Hubert PHOTO

Google Doodle Honors British Engineer Hubert Cecil Booth

British engineer Hubert Cecil Booth, helped to revolutionise the way we clean our homes.

Celebrated in a Google Doodle on the 147th anniversary of his birth, Booth was the first to conceive a device that sucked up dirt instead of blowing it away.

A horse-drawn, petrol-powered machine too large to be used in buildings, his “Puffy Billy” looked little like the technology used on carpets in every household today.

But the way it operated was essentially the same as a modern vacuum cleaner.

Booth’s inspiration was an American inventor who demonstrated a device blowing dust off chairs at a theatre in London in 1901.

Booth later said he realised “if the system could be reversed, and a filter inserted between the suction apparatus and the outside air, whereby the dust would be retained in a receptacle, the real solution of the hygienic removal of dust would be obtained”.

He tested his theory by putting a handkerchief over his mouth and seeing how much dust he could suck up.

He found the technique worked – although what Booth’s dining companions thought of his behaviour is less clear – and the Puffing Billy was soon born.

Powered by an internal combustion engine, it used piston pumps and to draw air through flexible pipes fed through a building’s windows.

An electric-powered device soon followed, which Booth used to offer cleaning services to businesses through his British Vacuum Cleaner Company.

Despite drawing noise complaints, the machines received royal seal of approval and were enlisted to clean the carpets of Westminster Abbey before Edward VII’s coronation.

They were also used to clean naval barracks, as well as factories, theatres and shops.

The vacuum even led to Booth’s arrest after one of his inventions inadvertently sucked up silver dust from coins at the Royal Mint. However, he was soon released.

Booth later turned his focus to the domestic market after founding Goblin, a company which manufactured his vacuum cleaners for sale.

However, it was William Henry Hoover’s rival firm which would come to dominate that market and become synonymous with the modern-day vacuum.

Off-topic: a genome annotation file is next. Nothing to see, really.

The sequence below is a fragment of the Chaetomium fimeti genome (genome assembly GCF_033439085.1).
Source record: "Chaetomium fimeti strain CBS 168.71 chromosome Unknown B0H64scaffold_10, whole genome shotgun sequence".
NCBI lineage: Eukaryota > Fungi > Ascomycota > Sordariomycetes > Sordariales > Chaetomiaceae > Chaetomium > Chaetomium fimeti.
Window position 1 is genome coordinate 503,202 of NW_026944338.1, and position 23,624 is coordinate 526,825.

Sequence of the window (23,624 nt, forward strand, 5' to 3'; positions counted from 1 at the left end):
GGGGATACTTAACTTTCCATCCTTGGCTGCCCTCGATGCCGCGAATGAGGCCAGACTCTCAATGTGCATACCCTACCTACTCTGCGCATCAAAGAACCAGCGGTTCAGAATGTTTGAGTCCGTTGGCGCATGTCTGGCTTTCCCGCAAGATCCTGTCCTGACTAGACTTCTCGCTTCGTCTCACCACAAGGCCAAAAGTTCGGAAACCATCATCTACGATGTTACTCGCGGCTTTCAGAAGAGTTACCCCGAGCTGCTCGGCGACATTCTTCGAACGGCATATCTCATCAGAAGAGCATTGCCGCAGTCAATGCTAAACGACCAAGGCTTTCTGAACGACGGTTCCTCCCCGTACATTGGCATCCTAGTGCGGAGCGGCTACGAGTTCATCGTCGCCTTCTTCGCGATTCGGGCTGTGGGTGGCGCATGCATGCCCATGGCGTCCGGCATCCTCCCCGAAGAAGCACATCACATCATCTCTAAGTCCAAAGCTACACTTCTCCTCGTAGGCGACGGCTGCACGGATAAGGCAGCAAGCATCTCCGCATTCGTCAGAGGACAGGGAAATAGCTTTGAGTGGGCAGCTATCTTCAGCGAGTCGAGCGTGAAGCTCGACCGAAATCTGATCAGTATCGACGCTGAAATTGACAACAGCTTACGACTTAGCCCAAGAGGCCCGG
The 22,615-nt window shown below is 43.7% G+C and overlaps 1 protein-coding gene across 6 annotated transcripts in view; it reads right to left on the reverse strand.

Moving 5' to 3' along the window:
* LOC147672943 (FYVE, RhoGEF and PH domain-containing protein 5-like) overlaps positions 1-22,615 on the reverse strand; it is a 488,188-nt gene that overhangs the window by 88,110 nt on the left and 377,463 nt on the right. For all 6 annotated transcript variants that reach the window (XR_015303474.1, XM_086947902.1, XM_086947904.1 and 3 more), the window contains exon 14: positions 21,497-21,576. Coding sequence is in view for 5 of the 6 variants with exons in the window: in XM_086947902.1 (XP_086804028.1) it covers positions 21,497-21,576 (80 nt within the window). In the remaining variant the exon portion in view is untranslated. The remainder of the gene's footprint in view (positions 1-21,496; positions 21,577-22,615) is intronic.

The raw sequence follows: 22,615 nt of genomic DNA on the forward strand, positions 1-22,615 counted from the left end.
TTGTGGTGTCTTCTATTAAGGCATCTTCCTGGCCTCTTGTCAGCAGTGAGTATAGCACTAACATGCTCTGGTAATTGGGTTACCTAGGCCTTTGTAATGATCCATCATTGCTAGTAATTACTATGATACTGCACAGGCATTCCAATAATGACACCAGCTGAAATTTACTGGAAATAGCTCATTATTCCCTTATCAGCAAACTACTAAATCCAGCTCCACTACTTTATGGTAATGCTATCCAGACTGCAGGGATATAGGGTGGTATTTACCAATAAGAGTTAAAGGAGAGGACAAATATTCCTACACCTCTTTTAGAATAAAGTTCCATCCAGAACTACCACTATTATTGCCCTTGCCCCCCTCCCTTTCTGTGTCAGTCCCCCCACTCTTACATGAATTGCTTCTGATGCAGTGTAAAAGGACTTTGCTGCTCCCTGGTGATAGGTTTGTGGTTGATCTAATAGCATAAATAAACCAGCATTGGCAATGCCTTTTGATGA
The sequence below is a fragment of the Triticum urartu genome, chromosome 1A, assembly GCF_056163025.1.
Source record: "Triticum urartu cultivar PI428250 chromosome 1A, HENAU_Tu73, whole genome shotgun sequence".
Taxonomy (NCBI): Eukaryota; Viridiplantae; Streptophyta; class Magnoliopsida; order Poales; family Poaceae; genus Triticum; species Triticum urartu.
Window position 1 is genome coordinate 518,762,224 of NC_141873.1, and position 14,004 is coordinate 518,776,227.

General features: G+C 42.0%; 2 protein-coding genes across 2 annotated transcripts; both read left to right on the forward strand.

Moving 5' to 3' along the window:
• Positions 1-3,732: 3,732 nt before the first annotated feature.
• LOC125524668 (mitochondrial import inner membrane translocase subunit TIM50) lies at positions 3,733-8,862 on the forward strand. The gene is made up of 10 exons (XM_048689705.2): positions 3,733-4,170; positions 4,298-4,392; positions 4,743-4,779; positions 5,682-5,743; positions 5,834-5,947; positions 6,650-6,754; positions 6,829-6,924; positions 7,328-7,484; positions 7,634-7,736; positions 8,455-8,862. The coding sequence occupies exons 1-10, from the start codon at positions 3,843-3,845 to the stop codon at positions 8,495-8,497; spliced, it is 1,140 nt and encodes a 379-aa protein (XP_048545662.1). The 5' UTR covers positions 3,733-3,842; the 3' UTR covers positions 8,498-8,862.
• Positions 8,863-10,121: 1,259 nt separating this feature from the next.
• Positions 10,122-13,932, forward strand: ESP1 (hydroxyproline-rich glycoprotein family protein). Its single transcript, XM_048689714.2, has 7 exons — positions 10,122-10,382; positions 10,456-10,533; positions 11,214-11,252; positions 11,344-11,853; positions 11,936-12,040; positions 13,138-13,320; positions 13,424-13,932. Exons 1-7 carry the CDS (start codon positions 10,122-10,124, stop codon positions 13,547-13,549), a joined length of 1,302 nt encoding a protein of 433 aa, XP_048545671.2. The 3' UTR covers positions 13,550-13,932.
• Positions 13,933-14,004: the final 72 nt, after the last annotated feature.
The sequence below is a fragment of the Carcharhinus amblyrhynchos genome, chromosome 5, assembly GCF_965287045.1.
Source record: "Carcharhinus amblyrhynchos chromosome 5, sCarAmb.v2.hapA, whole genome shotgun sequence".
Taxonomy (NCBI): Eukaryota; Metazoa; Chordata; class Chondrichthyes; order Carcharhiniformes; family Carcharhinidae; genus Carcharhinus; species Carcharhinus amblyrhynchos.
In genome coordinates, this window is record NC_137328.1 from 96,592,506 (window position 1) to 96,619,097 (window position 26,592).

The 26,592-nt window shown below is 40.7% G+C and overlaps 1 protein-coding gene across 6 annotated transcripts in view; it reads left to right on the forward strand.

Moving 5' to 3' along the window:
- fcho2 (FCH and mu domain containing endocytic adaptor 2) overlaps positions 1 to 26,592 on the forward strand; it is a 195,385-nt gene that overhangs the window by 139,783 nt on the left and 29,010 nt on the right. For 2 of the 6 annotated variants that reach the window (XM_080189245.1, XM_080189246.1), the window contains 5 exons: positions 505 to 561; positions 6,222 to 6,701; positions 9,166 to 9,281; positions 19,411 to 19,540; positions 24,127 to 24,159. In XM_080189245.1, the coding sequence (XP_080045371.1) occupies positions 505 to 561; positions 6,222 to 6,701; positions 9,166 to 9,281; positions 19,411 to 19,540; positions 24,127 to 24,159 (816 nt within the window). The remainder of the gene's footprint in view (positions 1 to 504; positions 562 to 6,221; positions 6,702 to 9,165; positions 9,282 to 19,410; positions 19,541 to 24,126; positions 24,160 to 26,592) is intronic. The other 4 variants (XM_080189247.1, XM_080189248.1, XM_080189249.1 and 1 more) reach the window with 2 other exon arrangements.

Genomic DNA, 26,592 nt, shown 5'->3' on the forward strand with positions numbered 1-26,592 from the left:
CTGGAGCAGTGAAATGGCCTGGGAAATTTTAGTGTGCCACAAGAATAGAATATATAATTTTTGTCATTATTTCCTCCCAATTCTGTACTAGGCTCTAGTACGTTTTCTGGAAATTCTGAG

New report says hydrogen can meet 18 per cent of energy demand by 2050

A new study has detailed how hydrogen energy can make up around one-fifth of the total energy mix by 2050, helping to keep global warming below two degrees Celsius.

The report was commissioned by the Hydrogen Council, a coalition formed earlier this year featuring the CEOs of automotive and energy giants including Shell, Air Liquide, General Motors, Statoil, BMW and Toyota. Entitled Hydrogen, Scaling up, it provides a roadmap for the expansion of the sector. By 2030, 10 to 15 million cars and 500,000 trucks could be hydrogen-powered. Overall, total demand could increase tenfold to almost 80EJ (around 22,000TWh) by 2050, according to the study.

Seven particular areas were identified by the council where hydrogen energy can play a key role:

– Enabling large-scale renewable energy integration and power generation
– Distributing energy across sectors and regions
– Acting as a buffer to increase energy system resilience
– Decarbonising transportation
– Decarbonising industrial energy use
– Helping to decarbonise building heat and power
– Providing clean feedstock for industry

“The world in the 21st century must transition to widespread low carbon energy use,” said Takeshi Uchiyamada, chairman of Toyota Motor Corporation and co-chair of the Hydrogen Council.

“Hydrogen is an indispensable resource to achieve this transition because it can be used to store and transport wind, solar and other renewable electricity to power transportation and many other things. The Council has identified seven roles for hydrogen, which is why we are encouraging governments and investors to give it a prominent role in their energy plans. The sooner we get the hydrogen economy going, the better, and we are all committed to making this a reality.”

Investment of between $20-25bn per year up until 2030 will be required to scale the industry to the level outlined in the report. However, it is pointed out that there is currently around US$1.7 trillion invested in energy each year, including $650bn in oil and gas. The report also claims that the hydrogen sector has the potential to develop $2.5 trillion of business, creating more than 30 million jobs by 2050.

By reaching 18 per cent of the energy mix mid-century, it is estimated that six gigatons of CO2 would be reduced each year compared to today’s levels. This would meet 20 per cent of the total reductions required in the 2050 two-degree scenario.

“This study confirms the place of hydrogen as a central pillar in the energy transition, and encourages us in our support of its large-scale deployment” said Benoît Potier, chairman and CEO of Air Liquide.

“Hydrogen will be an unavoidable enabler for the energy transition in certain sectors and geographies. The sooner we make this happen the sooner we will be able to enjoy the needed benefits of hydrogen at the service of our economies and our societies.”